Medical academics support NHS England’s vision for research and development, but want to know how doctors’ research time will be protected and given sufficient priority.
The NHS England research and development plan shows how it intends to fulfil its duty to promote research, but the BMA medical academic staff committee says there needs to be ‘more clarity’ on how the organisation would achieve its ‘laudable’ aims.
Research is Everybody’s Business details six objectives for NHS England, including identifying health research topics, developing the organisation’s evidence base, and increasing its capacity to undertake research.
It suggests including patients in setting priorities for research and its design and delivery, as well as reiterating the ideal that every NHS patient should be offered the opportunity to take part in research.
It also proposes increasing the availability of information on current and completed research to maximise the benefits ‘through innovation, income, knowledge improvement and impact’.
The MASC coordinated the BMA’s response to the consultation on the strategy.
Primary care is key
MASC executive member Mark Gabbay said primary care was particularly key for NHS research.
He said: ‘Clinical commissioning groups and NHS England need to ensure they facilitate and encourage practices and other primary care sites, and providers, to support research.
‘Governance and, importantly, additional treatment costs, must not be barriers to delivering studies.
‘Staff also need to use research effectively to inform their decision making and commissioning.’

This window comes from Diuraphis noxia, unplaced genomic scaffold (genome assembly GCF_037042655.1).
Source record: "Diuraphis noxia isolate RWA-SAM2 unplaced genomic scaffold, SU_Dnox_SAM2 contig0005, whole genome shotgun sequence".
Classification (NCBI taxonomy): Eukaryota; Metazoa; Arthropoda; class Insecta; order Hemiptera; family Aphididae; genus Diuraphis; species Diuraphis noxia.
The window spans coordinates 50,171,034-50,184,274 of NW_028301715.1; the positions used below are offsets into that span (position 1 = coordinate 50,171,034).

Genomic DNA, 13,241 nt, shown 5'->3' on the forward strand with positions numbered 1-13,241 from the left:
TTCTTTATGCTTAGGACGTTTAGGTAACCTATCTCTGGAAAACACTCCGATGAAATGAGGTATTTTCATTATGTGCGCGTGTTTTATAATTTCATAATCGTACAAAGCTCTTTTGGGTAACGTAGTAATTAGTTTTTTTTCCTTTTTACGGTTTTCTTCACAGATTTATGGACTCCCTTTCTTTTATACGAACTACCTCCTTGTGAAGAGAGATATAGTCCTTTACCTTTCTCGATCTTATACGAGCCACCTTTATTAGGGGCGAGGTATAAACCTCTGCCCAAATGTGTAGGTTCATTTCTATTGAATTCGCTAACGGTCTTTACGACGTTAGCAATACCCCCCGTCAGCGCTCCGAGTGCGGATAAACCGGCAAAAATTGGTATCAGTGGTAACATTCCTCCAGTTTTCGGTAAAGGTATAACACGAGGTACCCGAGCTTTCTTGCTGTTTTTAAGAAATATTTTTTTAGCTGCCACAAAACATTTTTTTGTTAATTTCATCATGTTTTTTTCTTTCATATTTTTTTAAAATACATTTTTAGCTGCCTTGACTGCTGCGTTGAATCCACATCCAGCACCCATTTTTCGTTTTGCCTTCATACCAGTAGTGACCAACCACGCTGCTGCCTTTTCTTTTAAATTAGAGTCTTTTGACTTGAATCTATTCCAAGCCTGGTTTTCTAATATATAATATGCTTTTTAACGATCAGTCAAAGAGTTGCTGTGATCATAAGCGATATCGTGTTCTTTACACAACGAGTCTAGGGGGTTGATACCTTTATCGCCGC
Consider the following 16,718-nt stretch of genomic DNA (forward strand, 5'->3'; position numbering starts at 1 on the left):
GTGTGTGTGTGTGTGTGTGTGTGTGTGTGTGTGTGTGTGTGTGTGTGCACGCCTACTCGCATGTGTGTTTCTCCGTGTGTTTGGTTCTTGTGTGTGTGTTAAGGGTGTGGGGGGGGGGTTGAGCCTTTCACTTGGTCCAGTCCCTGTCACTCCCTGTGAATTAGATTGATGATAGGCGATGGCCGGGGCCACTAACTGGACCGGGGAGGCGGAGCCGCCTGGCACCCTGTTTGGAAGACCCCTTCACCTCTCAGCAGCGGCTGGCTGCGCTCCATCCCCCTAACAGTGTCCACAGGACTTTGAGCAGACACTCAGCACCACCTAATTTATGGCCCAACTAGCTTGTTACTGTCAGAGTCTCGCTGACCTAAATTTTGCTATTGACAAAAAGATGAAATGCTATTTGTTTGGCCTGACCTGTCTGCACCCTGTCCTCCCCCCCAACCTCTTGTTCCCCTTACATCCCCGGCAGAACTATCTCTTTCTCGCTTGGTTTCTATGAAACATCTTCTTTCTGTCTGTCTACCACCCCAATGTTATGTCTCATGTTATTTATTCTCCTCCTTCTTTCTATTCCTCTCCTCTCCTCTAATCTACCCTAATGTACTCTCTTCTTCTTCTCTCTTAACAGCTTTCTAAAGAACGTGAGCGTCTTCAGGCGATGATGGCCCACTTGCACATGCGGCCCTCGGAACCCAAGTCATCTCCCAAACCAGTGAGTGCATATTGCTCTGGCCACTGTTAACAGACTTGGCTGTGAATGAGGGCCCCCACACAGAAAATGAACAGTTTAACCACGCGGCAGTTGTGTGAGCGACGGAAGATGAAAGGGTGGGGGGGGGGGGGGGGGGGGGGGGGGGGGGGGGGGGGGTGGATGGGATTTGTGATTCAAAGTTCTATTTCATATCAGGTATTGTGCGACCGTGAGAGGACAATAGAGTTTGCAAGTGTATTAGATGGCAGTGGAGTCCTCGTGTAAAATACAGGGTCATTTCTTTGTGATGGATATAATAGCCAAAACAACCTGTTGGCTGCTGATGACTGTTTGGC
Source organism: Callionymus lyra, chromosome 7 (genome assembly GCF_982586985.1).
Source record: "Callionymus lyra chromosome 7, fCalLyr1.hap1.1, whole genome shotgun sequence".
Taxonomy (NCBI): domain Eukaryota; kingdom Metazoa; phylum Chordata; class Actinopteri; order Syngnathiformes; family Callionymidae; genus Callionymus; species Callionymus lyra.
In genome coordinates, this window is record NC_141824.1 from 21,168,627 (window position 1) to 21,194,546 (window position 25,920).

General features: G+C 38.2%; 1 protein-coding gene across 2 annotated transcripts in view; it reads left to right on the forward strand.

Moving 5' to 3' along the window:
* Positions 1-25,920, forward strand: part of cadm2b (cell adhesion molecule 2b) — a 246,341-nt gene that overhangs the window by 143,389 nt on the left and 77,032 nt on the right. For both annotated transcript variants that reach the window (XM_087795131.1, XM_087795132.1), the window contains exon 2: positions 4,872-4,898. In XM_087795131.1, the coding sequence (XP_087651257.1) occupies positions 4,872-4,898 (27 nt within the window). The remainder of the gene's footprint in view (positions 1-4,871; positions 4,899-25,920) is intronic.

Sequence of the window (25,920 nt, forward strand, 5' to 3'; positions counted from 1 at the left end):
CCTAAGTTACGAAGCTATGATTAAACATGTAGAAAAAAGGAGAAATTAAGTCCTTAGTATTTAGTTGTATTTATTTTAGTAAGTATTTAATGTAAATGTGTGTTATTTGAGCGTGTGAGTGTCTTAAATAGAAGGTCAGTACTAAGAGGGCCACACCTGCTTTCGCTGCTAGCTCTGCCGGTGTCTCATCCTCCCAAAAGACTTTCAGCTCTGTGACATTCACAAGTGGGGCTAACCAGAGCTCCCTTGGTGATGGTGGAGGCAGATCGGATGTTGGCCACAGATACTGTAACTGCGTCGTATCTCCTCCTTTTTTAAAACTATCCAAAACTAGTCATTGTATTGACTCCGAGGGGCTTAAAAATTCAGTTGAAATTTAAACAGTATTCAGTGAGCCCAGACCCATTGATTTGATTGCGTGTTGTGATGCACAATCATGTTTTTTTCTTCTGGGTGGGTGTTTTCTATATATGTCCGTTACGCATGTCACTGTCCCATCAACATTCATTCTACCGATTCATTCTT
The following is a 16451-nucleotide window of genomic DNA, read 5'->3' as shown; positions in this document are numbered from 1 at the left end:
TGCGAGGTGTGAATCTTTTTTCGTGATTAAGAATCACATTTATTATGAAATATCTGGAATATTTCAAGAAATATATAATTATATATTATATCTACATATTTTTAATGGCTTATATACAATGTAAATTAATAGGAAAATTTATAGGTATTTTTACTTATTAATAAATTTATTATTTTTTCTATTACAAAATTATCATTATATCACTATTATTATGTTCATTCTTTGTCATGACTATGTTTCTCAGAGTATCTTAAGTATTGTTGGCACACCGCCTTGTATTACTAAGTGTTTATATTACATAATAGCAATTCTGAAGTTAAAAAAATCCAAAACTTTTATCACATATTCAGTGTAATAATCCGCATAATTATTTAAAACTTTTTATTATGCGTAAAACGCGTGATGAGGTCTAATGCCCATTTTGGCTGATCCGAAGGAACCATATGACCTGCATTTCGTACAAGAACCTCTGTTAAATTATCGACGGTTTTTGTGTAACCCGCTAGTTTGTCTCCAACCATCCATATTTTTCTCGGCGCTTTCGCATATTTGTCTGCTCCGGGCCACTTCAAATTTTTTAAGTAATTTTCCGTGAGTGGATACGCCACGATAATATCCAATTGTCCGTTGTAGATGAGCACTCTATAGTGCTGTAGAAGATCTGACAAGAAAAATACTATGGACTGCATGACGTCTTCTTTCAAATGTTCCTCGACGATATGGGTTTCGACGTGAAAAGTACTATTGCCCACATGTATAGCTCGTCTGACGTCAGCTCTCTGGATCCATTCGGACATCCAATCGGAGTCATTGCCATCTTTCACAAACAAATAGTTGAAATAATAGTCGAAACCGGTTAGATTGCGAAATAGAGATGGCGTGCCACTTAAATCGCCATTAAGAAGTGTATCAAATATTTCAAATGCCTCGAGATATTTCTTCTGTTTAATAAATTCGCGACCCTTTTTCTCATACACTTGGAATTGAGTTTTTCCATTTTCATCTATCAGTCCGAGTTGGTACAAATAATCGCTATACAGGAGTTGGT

The MASC also wants more clarity on the remit of NHS England around research and its overall role within the NHS, a sentiment echoed by other organisations.
Medical academics have welcomed the government’s latest financial allocations for science and research, which maintain current levels of investment.
Questions over role
The Health Research Authority said: ‘Overall the document needs to make more explicit reference to the remit of NHS England for its interest in research so that is not lost within the greater ambition for the NHS.’
The AMRC (Association of Medical Research Charities) also welcomes the initiative, but asks for more information about NHS England’s role within the NHS.
It says ‘insufficient weight’ is given to the role of NHS England in supporting clinical research to trial new treatments and asks for clarity on where the organisation envisions its overall role in the NHS.
The AMRC response says: ‘Much of the strategy appears focused on NHS England’s internal research capacity, while little information is provided over [its] national role and the levers at its disposal to drive change.
‘We are concerned that the vision as currently worded does not mention improving healthcare of patients, which surely must be the central driver at the heart of “making research everybody’s business”.’
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